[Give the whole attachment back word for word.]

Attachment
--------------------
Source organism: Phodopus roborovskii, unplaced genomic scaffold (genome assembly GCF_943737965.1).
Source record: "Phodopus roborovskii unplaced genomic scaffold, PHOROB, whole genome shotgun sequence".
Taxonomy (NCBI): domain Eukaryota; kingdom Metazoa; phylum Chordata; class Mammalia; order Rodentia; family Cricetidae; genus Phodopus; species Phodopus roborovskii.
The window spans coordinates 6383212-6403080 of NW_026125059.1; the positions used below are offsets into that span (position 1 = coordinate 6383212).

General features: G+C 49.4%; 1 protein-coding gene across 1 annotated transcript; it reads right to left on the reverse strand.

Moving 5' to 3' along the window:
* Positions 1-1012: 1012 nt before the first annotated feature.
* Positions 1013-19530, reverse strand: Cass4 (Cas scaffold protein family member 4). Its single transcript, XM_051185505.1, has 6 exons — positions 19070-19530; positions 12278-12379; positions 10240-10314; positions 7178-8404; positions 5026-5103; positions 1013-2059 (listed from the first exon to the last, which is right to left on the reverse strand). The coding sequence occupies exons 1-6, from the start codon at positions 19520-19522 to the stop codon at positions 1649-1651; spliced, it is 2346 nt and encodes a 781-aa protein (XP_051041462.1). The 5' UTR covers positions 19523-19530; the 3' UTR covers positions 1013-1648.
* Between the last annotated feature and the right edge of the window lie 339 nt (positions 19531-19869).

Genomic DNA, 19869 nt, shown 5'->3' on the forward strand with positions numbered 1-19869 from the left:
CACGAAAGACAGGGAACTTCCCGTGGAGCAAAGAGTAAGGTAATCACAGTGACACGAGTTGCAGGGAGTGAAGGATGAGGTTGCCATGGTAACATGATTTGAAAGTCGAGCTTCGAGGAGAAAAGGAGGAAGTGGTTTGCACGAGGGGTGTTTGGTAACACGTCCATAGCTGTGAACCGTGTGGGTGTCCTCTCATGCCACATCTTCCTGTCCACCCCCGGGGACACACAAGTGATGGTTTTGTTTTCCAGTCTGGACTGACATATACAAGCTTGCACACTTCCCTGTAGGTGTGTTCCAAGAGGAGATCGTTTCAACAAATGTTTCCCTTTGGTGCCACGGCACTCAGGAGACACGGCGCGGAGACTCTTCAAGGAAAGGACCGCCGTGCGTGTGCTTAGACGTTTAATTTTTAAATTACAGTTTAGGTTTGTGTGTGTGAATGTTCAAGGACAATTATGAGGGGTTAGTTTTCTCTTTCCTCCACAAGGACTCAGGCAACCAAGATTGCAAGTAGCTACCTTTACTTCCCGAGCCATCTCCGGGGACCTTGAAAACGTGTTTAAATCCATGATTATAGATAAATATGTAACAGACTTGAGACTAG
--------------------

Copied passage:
Source organism: Phodopus roborovskii, unplaced genomic scaffold (genome assembly GCF_943737965.1).
Source record: "Phodopus roborovskii unplaced genomic scaffold, PHOROB, whole genome shotgun sequence".
Taxonomy (NCBI): domain Eukaryota; kingdom Metazoa; phylum Chordata; class Mammalia; order Rodentia; family Cricetidae; genus Phodopus; species Phodopus roborovskii.
The window spans coordinates 6383212-6403080 of NW_026125059.1; the positions used below are offsets into that span (position 1 = coordinate 6383212).

General features: G+C 49.4%; 1 protein-coding gene across 1 annotated transcript; it reads right to left on the reverse strand.

Moving 5' to 3' along the window:
* Positions 1-1012: 1012 nt before the first annotated feature.
* Positions 1013-19530, reverse strand: Cass4 (Cas scaffold protein family member 4). Its single transcript, XM_051185505.1, has 6 exons — positions 19070-19530; positions 12278-12379; positions 10240-10314; positions 7178-8404; positions 5026-5103; positions 1013-2059 (listed from the first exon to the last, which is right to left on the reverse strand). The coding sequence occupies exons 1-6, from the start codon at positions 19520-19522 to the stop codon at positions 1649-1651; spliced, it is 2346 nt and encodes a 781-aa protein (XP_051041462.1). The 5' UTR covers positions 19523-19530; the 3' UTR covers positions 1013-1648.
* Between the last annotated feature and the right edge of the window lie 339 nt (positions 19531-19869).

Genomic DNA, 19869 nt, shown 5'->3' on the forward strand with positions numbered 1-19869 from the left:
CACGAAAGACAGGGAACTTCCCGTGGAGCAAAGAGTAAGGTAATCACAGTGACACGAGTTGCAGGGAGTGAAGGATGAGGTTGCCATGGTAACATGATTTGAAAGTCGAGCTTCGAGGAGAAAAGGAGGAAGTGGTTTGCACGAGGGGTGTTTGGTAACACGTCCATAGCTGTGAACCGTGTGGGTGTCCTCTCATGCCACATCTTCCTGTCCACCCCCGGGGACACACAAGTGATGGTTTTGTTTTCCAGTCTGGACTGACATATACAAGCTTGCACACTTCCCTGTAGGTGTGTTCCAAGAGGAGATCGTTTCAACAAATGTTTCCCTTTGGTGCCACGGCACTCAGGAGACACGGCGCGGAGACTCTTCAAGGAAAGGACCGCCGTGCGTGTGCTTAGACGTTTAATTTTTAAATTACAGTTTAGGTTTGTGTGTGTGAATGTTCAAGGACAATTATGAGGGGTTAGTTTTCTCTTTCCTCCACAAGGACTCAGGCAACCAAGATTGCAAGTAGCTACCTTTACTTCCCGAGCCATCTCCGGGGACCTTGAAAACGTGTTTAAATCCATGATTATAGATAAATATGTAACAGACTTGAGACTAG